To David Smolin: When I stated that Edith Stein is an apostate from Judaism sui generis, I did not mean to imply that other Jews have not converted to Christianity for similarly sincere religious motives. Why does Professor Smolin see implied anger in my treatment of Stein? I also noted the response of sadness. How could I as a Jew faithful to the covenant and the Jewish tradition not be sad when Jews such as Edith Stein, Jean-Marie Lustiger, or David Smolin decide to worship the Lord God of Israel outside the House of Israel? I am just as sad when Jews become atheists or whatever else outside the tradition—but in their case there is more hope they will return home, because they have not yet become part of some other tradition. And I agree that atheism is and should be more of a problem for the Jewish community than the very few Jews who are attracted to Christianity. As for Prof. Smolin’s reference to his “Jewishness,” that is a term beloved of Jewish secularists, who think you can have ethnic identity without faith. The fact is, it is Judaism that kept the Jewish ancestors of David Smolin Jewish enough to bring him into the world as one marked forever by the covenant.
I agree with Dr. Stein that both Jews and Christians are waiting for the final redemption by the Lord God of Israel. Nevertheless, in this pre-redeemed world our respective “waitings” are mutually exclusive, that is, one can wait either as a Jew or as a Christian but not as both. We Jews can certainly understand Edith Stein’s decision to wait for God within the Church and not within Jewish tradition. We can even respect her spiritual integrity. What we cannot do is give her decision our blessing here and now, even though fully aware that the final judgment is God’s, not our own.
The Ethics of Healing
I do not find Russell E. Saltzman’s essay “Two Boats, a Helicopter, and Stem Cells” (October 1999) entirely satisfying, although I have absolutely no quarrel with the argument developed for his own decision to oppose the use of aborted fetuses for stem cell research. His implied judgment on what should be the basis for public policy, however, does bother me a bit.
He concedes that “from a utilitarian view, the argument [he opposes] is unassailable.” I think that public policy in a pluralistic system (which cannot be based on the mere belief of a citizen, since by definition it cannot give precedence to any belief) must be justified only on utilitarian grounds. (I take “utilitarian” in a very generic sense, not merely Benthamism.) Personally, for instance, I would contend that deliberately induced abortion is wrong and that that conclusion can be reached on the basis of “utilitarian” (i.e., natural law) analysis; my arguments, however, would not be so clear that no sincere person could reject them without being suspected of perversity. On the other hand, I find I cannot make any argument that research on stem cells garnered from spontaneously aborted fetuses is intrinsically wrong.
Now I recognize that spontaneously aborted fetuses are not abundant enough to meet the needs of everyone who wants them for research or therapy, so I acknowledge that in authorizing research at all there is a danger of encouraging induced abortions. However, this danger would be seen as a danger only by those who have concluded that induced abortions are wrong. So long as the prevailing view is that they are not necessarily wrong, public policy in a pluralistic system must be indifferent to any beliefs that cannot be independently supported by rational (utilitarian) argument. Again, I personally believe that public policy regarding induced abortions ought to change—but not because of what I believe but rather because the objective merits of purely rational arguments have prevailed upon a majority of public policy makers.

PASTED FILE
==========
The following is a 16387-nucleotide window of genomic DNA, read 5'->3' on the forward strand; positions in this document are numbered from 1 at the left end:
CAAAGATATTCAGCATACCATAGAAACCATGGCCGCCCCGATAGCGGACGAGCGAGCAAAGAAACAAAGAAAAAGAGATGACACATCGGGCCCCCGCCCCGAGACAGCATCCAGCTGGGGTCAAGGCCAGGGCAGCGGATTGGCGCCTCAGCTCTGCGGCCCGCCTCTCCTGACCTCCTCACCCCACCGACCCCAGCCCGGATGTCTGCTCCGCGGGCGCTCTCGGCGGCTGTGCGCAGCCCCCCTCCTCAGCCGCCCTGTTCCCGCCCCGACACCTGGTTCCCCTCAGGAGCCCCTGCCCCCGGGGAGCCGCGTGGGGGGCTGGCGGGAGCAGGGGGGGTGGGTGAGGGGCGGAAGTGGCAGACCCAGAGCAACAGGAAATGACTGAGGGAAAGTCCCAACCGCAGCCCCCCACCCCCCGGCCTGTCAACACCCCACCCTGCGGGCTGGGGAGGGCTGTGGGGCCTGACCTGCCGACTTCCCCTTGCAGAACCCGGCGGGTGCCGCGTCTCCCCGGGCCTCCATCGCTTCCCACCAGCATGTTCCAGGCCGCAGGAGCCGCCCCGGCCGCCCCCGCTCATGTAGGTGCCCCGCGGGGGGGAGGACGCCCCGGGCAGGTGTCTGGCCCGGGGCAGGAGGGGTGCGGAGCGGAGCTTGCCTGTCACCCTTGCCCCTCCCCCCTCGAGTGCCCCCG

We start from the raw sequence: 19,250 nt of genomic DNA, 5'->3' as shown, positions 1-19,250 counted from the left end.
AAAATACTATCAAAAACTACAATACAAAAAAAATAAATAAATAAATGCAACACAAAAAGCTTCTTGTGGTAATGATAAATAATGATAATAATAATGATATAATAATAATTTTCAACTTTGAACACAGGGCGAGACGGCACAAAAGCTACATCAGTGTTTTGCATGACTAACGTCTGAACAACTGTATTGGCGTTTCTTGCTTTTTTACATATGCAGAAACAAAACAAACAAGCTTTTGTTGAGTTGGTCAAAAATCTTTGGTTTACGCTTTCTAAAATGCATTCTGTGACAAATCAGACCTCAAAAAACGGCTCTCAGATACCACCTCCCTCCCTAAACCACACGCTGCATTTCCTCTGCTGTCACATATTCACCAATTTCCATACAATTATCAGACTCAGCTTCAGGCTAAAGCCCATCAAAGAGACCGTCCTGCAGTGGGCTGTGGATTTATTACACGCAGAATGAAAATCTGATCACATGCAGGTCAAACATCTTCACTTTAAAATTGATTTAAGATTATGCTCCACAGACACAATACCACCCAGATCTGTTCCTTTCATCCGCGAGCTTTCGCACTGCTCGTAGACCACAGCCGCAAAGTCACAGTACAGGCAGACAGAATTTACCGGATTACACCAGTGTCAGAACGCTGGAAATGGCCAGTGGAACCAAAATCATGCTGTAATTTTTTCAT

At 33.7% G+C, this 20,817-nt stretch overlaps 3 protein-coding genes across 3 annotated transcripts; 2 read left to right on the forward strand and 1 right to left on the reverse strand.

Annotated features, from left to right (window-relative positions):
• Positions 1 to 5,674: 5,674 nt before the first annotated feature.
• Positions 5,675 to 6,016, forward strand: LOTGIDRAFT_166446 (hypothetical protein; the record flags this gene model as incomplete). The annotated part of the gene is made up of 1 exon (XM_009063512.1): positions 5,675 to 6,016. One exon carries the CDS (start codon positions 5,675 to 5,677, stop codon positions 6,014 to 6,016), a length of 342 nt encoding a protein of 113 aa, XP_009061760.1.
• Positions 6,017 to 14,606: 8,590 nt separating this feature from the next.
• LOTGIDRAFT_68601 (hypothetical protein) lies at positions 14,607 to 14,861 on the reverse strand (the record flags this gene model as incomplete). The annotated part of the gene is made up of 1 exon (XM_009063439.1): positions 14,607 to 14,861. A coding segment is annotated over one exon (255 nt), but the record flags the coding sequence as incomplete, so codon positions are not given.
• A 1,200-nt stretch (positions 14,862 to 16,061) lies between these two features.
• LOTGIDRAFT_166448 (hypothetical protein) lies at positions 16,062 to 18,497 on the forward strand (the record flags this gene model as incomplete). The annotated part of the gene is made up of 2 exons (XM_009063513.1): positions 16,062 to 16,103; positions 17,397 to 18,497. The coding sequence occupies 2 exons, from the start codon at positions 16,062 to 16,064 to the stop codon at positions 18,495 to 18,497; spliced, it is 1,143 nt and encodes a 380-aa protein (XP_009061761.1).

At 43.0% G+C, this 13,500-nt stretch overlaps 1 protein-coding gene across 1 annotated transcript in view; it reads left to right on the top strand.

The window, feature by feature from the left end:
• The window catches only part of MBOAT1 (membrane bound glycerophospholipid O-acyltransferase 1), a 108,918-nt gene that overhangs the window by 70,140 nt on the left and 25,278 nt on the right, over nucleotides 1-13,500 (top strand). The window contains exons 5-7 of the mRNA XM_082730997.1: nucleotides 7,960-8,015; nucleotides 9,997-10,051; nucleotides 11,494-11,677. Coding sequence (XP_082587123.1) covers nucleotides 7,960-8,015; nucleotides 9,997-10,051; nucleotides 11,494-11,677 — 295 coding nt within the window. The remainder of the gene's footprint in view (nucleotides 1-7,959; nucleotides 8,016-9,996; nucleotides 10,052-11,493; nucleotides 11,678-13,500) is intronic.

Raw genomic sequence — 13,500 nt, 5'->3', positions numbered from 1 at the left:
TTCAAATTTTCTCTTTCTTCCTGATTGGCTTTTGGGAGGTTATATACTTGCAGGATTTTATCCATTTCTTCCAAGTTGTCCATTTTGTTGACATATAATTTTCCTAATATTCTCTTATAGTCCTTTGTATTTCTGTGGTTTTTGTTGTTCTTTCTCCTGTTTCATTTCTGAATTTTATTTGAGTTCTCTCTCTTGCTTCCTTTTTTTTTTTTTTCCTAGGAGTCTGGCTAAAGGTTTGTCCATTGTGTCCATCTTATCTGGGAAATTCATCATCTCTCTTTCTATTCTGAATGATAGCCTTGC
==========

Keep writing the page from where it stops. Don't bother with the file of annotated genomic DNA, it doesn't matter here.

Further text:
To manipulate public policy to conform with one’s mere beliefs is a mistake. If “utilitarian” arguments cannot prevail, individuals should be content to have faith guide only their own moral decisions.
Pagosa Springs, Colorado
Russell E. Saltzman replies:
John Spradley seems to confuse his apples with both oranges and bananas. Utilitarianism in his versatile usage becomes a synonym for natural law in one place and a description of rational argument in another. I am at something of a loss for a reply.
What I do discern is his impression that I was expressing only a “mere belief” of my own. I hope my piece was more than that. If there is any public policy proposition that a pluralistic system must agree upon—for the protection of all its members—it is that human life must be immune from arbitrary violation by other humans. To the extent that stem cell research relies on embryos and aborted fetuses as an experimental source, it contributes to the rising sentiment that the death of one may be used for the convenience of others.
Aquinas Over Aristotle
Just as calls to Marxify Hegelianism invariably underestimate Marx’s own advance on Hegel, so calls to Thomisticize Aristotle invariably underestimate Thomas’ advance on Aristotle. From within this perspective, it seems to me that Gilbert Meilaender’s biblical ethics ( “Still Waiting for Benedict,” October 1999 ) is closer to the thought of Thomas Aquinas than is Alasdair MacIntyre’s “Thomistic” Aristotelianism.
It is my contention that St. Thomas’ synthesis of biblical ethics and the metaphysics of being so transformed Aristotle that semi-Thomistic retrievals of Aristotle, such as MacIntyre’s treatise on Dependent Rational Animals, are bound to regress behind Aquinas. Outside the metaphysics of being, there is finally no way to transcend MacIntyre’s emblematic disjunction ” Aristotle or Nietzsche,” hard as MacIntyre, for one, has tried.
Decoded, that disjunction imposes an impossible choice, what with Nietzsche representing value irrationalism and a countervailing Aristotle representing a mixed-up amalgam of eudaimonia and often compromised virtue. If MacIntyre is captive to the terms of this disjunction, it is because, with Aristotle, he fails to distinguish adequately two branches of knowledge: eudaimonology, the object of which is human happiness and the means to attain it; and ethics, the object of which is human conduct in the light of reason as differentiating good from evil.
Gilbert Meilaender spots the key issue: “Morality is . . . not only a matter of developing the virtues needed to flourish but also a matter of recognizing obligations toward others who also bear the human countenance and are equal to us in dignity.” Equality in dignity, in turn, supposes the notion of common being, without which there can be no common dignity.
John F. Maguire
Natural Law Jurisprudence Center
Due to a failure of communication, Robert Jenson’s review of T. J. Clarke’s Farewell to an Idea (October 1999) included a final sentence (“But whither this St. Benedict?”) that was not approved by the author.